Reflect is one place to start for creating summaries. It shows one possible first step in identifying value in individual comments and moving toward a synthesis of them. Near the end of the Wikimedia Strategic Planning Initiative of 2009-2010, moderators used Reflect internally to summarize the hundreds of comments they were getting input from and they found the interface to be quite useful for moving from individual comments to full discussion summaries (see some of the comments of the head facilitator).
The next step after Reflect is to figure out how to crowdsource that step from comment-level summaries to discussion-level summaries. If we can do that, we can enable Evolution. One aspect that I’m contemplating is whether we can incentivise people to help summarize discussions by introducing an artificial scarcity of voice: If you want to comment, you need to earn your comment by doing some high-quality work. Imagine that every user gets a certain number of characters that they can use when commenting. So I might have 500 characters initially that I can use up commenting on a story, or split them for two shorter comments on a couple stories. However, I could earn more voice by summarizing other people’s comments, or by being recognized as contributing an insightful comment. This is somewhat based on Slashdot’s karma system, but simpler. Aside from getting useful summarization labor performed, people might be more concientious about how they spend their voice.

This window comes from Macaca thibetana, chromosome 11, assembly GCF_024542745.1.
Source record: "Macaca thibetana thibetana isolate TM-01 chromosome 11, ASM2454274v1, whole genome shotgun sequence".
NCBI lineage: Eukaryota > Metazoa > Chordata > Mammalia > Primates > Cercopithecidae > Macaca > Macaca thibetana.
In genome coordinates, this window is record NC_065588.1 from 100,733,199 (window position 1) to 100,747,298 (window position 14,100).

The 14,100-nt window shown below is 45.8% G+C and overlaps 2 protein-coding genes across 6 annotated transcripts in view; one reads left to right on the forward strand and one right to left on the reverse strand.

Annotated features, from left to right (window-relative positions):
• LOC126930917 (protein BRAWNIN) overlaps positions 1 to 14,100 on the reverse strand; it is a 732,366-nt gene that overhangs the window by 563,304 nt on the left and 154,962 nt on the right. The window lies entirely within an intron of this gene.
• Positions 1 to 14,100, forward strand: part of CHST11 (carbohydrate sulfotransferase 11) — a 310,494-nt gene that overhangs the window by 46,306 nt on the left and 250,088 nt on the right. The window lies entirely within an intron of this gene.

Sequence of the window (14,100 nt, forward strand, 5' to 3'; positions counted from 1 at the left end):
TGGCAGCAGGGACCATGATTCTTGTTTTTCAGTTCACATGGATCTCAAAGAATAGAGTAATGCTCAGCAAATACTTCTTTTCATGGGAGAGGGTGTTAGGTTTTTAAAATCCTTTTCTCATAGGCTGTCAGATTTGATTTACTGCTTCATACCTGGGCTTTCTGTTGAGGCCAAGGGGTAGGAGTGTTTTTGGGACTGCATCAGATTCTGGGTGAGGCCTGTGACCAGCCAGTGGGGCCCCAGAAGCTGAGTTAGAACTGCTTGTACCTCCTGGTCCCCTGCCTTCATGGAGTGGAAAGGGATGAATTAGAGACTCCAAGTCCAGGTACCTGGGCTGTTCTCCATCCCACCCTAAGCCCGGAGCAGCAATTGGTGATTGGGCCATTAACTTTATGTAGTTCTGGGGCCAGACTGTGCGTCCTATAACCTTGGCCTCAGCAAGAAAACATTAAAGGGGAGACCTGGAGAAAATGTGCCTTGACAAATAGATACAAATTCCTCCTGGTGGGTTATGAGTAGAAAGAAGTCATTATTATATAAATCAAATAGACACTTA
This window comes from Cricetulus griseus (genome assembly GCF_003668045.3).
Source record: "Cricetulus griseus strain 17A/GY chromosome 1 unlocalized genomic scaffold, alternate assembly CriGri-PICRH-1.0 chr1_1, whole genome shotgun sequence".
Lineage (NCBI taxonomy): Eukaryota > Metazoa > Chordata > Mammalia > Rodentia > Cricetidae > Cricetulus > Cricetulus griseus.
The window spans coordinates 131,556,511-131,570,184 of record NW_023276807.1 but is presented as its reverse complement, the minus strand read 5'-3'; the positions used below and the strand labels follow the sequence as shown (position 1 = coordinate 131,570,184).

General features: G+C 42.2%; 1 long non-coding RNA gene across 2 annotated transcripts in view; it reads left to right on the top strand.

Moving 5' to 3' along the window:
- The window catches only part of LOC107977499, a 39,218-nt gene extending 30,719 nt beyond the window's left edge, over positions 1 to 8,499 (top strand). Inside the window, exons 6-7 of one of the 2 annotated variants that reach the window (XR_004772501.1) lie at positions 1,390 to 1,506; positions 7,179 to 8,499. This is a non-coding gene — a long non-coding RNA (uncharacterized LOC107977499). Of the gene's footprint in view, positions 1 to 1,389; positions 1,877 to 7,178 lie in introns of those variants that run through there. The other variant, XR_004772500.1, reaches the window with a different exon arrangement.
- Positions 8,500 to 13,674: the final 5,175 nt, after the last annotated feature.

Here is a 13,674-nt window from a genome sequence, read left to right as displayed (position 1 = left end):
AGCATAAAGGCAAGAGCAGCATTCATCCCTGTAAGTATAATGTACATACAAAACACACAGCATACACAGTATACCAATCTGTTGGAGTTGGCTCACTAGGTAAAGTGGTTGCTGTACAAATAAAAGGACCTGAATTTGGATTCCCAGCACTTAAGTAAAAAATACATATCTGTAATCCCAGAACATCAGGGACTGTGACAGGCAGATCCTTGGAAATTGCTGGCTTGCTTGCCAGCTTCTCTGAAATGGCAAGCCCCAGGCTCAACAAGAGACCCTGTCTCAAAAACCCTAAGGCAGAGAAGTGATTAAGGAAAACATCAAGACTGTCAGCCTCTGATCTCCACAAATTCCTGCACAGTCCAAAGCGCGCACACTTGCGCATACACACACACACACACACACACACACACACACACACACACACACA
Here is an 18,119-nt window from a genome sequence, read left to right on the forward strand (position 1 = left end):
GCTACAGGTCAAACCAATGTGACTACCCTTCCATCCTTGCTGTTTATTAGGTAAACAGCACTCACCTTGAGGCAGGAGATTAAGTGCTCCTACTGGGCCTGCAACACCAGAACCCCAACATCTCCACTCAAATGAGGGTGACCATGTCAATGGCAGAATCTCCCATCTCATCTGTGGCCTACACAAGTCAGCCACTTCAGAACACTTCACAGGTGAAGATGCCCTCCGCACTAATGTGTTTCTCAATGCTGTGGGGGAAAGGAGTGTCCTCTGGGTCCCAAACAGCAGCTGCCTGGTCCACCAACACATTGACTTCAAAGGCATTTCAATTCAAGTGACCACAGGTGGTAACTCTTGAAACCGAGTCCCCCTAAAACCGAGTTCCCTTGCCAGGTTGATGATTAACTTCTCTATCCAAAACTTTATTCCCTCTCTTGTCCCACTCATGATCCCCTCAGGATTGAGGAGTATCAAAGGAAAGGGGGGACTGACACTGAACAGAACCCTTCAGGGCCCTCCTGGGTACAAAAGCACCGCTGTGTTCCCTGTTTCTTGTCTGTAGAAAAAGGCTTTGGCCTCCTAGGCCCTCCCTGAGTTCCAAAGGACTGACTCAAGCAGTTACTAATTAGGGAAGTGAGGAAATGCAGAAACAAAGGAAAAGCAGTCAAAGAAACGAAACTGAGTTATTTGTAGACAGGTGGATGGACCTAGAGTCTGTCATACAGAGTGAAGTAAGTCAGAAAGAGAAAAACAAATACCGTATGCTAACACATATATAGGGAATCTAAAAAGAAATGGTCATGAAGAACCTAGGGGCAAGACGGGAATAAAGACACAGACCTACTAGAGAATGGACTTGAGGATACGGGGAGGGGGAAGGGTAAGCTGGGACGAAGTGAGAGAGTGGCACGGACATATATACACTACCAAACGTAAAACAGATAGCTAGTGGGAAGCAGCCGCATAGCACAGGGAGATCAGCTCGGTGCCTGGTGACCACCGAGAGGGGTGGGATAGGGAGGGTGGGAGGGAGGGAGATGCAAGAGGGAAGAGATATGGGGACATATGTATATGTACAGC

Michael Bernstein, who submitted Penpal News in the moznewslab, contacted me to brainstorm Penpal News and we finally got to chat yesterday. Penpal News is a really interesting idea – create a service that matches two kids from around the world to discuss a news item, with special application in to the classroom. Simple but powerful. I’m disappointed that Michael didn’t get selected to participate in this round because I think this is a completely fresh idea that opens up some possibilities we haven’t seen before. And truly goes “beyond comment threads”.
Anyway, as we were talking, I realized that at the core of Michael’s idea is a really compelling generalization: what if we created a service (lets codename it “Strangeface”) that matches pairs of people to videochat about a particular news item or issue or whatever. You come to a story about the debt limit, hit a button and are matched with someone else who has also indicated they want to chat.
Why would we want to do this? Simple: we’ve been trying to have effective large discussions for a long time now, but they don’t scale very well. Perhaps this is the wrong approach to take for facilitating discussion around news items. Maybe people would rather just have deeper synchronous interaction about the issue with one other person with whom they may or may not agree.
There are many bells and wistles that might improve this kind of service. For example, the match making algorithm could try to find two people who have some common ground, but differ on others. Scheduling will also be an issue – you might specify when you are interested in chatting with someone if no one is currently available or you would rather chat later. There would have to be some kind of rating of the quality of the discussion partner afterwards in order to learn who are good faith participants in the system.
I also just remembered that this idea has been implemented to some extent with Formidable Opponent, put together by some University of Washington undergrads.